Review: Louis C.K. makes no apologies in his run of shows at Zanies in Rosemont. We weren’t even allowed to take notes

Anyone expecting an apology or remorse from comedian Louis C.K. regarding his widely reported sexual misconduct — first reported in the New York Times in Nov. 2017 — will have to keep looking. He avoided apologizing in the statement he issued in the wake of the original story two years ago. And in his late set Thursday night at Zanies in Rosemont — the second of six shows over three days that were quietly announced and quickly sold out earlier this week — he seemed to be working to reframe himself as the victim.

At times during his show, he almost reveled in the shame, claiming everyone in the audience has a “thing” that they do sexually that would be embarrassing if anyone found out, and how privileged we are that — unlike for him — no one knows what it is. His own culpability in the reports of him masturbating in front of women went unmentioned. Instead he put the focus squarely on how he has been affected by the fallout; he used to play arenas, he noted at one point with a cynical laugh, reminding the audience how lucky they were to see him in such an intimate space.

But he doesn’t want anyone quoting him on that. On top of the use of a Yondr case to keep everyone’s phones locked up throughout the course of the show — which is something a number of comics have begun doing over the last few years to avoid leaked recordings of their sets getting out — this show came with an additional disclaimer that I’ve never seen before: “Recording of any kind, including note taking, is not permitting (sic) in the show room. You will be asked to leave.”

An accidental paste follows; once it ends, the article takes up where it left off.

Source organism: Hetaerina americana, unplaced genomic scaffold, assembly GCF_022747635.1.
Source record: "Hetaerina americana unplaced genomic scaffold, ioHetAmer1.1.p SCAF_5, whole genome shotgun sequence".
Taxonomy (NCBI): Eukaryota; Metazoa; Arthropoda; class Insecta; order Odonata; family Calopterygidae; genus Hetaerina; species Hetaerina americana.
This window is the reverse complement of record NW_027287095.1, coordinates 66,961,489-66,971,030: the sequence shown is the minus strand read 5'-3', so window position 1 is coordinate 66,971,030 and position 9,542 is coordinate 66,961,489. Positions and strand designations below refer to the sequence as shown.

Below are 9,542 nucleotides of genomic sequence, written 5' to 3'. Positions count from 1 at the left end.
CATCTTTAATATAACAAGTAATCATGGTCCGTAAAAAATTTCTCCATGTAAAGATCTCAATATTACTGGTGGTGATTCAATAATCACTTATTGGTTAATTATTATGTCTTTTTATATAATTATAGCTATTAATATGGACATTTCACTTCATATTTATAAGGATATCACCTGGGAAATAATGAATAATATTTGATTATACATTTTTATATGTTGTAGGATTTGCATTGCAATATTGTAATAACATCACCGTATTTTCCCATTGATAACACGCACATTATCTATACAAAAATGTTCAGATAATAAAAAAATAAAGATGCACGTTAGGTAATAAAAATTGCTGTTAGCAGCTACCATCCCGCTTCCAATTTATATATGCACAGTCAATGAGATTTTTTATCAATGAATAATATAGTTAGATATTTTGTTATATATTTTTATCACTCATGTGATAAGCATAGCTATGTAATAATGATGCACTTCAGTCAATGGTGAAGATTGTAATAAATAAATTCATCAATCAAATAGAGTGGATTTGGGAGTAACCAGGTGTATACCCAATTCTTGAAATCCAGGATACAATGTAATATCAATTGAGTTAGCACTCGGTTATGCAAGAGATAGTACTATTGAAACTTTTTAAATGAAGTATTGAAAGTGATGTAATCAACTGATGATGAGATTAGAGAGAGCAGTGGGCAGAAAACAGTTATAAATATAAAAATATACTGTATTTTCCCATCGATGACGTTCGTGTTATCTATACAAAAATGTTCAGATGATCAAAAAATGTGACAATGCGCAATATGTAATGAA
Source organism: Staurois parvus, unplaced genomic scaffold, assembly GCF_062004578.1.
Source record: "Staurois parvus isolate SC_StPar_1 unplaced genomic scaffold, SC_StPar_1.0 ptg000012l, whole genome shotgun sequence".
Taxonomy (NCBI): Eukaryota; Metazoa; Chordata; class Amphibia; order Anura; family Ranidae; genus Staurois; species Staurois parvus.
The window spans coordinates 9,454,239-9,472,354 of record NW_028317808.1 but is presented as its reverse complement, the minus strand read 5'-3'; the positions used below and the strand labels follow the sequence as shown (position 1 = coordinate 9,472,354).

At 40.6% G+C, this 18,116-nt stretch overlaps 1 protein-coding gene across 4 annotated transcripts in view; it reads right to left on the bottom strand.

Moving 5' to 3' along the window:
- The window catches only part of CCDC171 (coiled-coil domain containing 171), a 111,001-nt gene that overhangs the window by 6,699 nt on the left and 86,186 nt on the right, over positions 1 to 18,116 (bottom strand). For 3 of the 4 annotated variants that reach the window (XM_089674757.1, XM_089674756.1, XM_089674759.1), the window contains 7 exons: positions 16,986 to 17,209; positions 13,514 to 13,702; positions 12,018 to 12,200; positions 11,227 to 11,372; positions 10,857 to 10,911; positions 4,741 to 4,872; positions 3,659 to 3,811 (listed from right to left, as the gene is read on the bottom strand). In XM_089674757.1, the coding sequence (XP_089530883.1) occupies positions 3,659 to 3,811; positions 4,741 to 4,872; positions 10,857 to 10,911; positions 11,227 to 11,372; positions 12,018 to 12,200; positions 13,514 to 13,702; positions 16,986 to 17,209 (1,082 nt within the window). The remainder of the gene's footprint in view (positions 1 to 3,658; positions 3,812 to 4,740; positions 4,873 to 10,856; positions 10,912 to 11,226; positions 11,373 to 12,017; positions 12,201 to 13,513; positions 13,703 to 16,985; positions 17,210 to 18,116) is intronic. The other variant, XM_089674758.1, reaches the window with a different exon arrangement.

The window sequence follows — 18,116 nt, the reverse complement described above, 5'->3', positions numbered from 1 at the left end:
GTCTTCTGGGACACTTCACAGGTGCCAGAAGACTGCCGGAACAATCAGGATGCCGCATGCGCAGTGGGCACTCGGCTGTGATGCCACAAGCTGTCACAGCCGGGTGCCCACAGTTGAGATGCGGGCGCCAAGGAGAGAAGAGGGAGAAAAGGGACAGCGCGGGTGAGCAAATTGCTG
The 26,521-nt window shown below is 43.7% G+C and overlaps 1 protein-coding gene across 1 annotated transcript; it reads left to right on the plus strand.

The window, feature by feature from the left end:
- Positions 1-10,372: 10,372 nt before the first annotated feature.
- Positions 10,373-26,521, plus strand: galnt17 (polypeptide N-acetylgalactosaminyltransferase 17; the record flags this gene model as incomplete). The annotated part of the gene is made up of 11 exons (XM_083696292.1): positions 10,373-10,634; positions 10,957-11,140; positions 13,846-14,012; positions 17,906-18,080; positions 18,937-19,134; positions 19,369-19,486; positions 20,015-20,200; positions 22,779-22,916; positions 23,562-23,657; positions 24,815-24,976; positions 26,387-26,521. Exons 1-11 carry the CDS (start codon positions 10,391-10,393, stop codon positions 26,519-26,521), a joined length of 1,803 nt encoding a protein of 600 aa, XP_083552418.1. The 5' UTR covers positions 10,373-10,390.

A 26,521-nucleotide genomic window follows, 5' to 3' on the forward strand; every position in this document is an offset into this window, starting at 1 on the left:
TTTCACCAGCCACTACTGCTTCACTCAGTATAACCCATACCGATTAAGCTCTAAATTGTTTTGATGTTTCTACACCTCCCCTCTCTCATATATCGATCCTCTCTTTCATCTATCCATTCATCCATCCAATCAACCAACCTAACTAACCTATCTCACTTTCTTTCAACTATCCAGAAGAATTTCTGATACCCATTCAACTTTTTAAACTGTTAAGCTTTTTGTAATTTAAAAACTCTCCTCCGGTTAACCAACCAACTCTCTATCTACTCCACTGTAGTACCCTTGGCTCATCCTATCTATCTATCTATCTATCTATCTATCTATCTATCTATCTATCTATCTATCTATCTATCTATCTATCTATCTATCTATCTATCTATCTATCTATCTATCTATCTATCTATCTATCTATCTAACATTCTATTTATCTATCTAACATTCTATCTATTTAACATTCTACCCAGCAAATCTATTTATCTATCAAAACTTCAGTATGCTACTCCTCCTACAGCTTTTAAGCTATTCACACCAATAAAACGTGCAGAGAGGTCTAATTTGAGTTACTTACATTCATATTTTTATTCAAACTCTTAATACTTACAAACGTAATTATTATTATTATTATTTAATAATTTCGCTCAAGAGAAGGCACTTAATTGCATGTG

I tested the waters during one of the opening acts by using a pencil to write down the comic’s name — Mike Earley, by the way — on a comment card at the table and someone quickly approached me, pointed and said, “There’s no writing during the show.”

At one point, C.K. talked about how we expect “cripples” to be happy with their situation, but notes that if he lost his legs he’d never be happy. Ten years after losing his legs he wouldn’t move on, he asserted. He’d still be complaining about how he wished he still had legs. It’s not a huge jump to make a connection to how C.K. sees himself as the victim in all of this, claiming he “lost $35 million in an hour” when the story came out, and that he’s still upset about that loss.

Article URL : https://www.chicagotribune.com/entertainment/theater/reviews/ct-ent-louis-ck-comedy-review-0921-20190920-ihga7u2axramdgr3muzqh43suq-story.html

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